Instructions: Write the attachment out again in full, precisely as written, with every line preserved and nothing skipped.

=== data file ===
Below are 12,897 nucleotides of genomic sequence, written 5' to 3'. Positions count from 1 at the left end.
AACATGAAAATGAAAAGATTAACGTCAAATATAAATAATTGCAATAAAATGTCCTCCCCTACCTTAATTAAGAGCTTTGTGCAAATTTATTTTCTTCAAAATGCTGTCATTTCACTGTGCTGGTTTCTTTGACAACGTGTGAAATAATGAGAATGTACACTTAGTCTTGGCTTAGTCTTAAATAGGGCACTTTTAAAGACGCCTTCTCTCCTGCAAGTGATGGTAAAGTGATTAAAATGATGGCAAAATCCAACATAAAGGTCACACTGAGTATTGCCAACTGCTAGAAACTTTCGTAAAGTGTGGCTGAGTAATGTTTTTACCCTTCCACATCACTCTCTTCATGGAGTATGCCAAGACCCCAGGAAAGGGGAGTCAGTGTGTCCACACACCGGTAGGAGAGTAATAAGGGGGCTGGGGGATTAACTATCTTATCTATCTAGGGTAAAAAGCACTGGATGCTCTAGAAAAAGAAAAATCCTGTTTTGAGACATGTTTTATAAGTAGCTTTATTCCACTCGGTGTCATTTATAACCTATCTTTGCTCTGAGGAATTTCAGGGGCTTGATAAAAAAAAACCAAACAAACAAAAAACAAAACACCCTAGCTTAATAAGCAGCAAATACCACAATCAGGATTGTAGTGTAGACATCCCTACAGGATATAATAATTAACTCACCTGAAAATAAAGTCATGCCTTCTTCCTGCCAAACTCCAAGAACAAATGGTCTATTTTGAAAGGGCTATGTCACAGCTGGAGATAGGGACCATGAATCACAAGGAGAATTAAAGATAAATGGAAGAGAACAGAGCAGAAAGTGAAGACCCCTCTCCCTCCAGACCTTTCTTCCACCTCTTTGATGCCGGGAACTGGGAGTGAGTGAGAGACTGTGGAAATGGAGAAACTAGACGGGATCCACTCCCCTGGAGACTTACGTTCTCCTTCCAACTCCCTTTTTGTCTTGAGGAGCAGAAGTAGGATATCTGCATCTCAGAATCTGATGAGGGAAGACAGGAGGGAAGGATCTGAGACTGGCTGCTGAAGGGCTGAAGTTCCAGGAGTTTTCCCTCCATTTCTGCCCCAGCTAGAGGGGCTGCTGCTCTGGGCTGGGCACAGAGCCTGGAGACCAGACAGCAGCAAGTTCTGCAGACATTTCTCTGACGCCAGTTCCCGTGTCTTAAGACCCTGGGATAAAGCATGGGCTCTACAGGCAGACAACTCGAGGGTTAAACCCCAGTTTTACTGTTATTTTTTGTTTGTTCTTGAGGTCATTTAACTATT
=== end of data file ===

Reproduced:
Below are 12,897 nucleotides of genomic sequence, written 5' to 3'. Positions count from 1 at the left end.
AACATGAAAATGAAAAGATTAACGTCAAATATAAATAATTGCAATAAAATGTCCTCCCCTACCTTAATTAAGAGCTTTGTGCAAATTTATTTTCTTCAAAATGCTGTCATTTCACTGTGCTGGTTTCTTTGACAACGTGTGAAATAATGAGAATGTACACTTAGTCTTGGCTTAGTCTTAAATAGGGCACTTTTAAAGACGCCTTCTCTCCTGCAAGTGATGGTAAAGTGATTAAAATGATGGCAAAATCCAACATAAAGGTCACACTGAGTATTGCCAACTGCTAGAAACTTTCGTAAAGTGTGGCTGAGTAATGTTTTTACCCTTCCACATCACTCTCTTCATGGAGTATGCCAAGACCCCAGGAAAGGGGAGTCAGTGTGTCCACACACCGGTAGGAGAGTAATAAGGGGGCTGGGGGATTAACTATCTTATCTATCTAGGGTAAAAAGCACTGGATGCTCTAGAAAAAGAAAAATCCTGTTTTGAGACATGTTTTATAAGTAGCTTTATTCCACTCGGTGTCATTTATAACCTATCTTTGCTCTGAGGAATTTCAGGGGCTTGATAAAAAAAAACCAAACAAACAAAAAACAAAACACCCTAGCTTAATAAGCAGCAAATACCACAATCAGGATTGTAGTGTAGACATCCCTACAGGATATAATAATTAACTCACCTGAAAATAAAGTCATGCCTTCTTCCTGCCAAACTCCAAGAACAAATGGTCTATTTTGAAAGGGCTATGTCACAGCTGGAGATAGGGACCATGAATCACAAGGAGAATTAAAGATAAATGGAAGAGAACAGAGCAGAAAGTGAAGACCCCTCTCCCTCCAGACCTTTCTTCCACCTCTTTGATGCCGGGAACTGGGAGTGAGTGAGAGACTGTGGAAATGGAGAAACTAGACGGGATCCACTCCCCTGGAGACTTACGTTCTCCTTCCAACTCCCTTTTTGTCTTGAGGAGCAGAAGTAGGATATCTGCATCTCAGAATCTGATGAGGGAAGACAGGAGGGAAGGATCTGAGACTGGCTGCTGAAGGGCTGAAGTTCCAGGAGTTTTCCCTCCATTTCTGCCCCAGCTAGAGGGGCTGCTGCTCTGGGCTGGGCACAGAGCCTGGAGACCAGACAGCAGCAAGTTCTGCAGACATTTCTCTGACGCCAGTTCCCGTGTCTTAAGACCCTGGGATAAAGCATGGGCTCTACAGGCAGACAACTCGAGGGTTAAACCCCAGTTTTACTGTTATTTTTTGTTTGTTCTTGAGGTCATTTAACTATT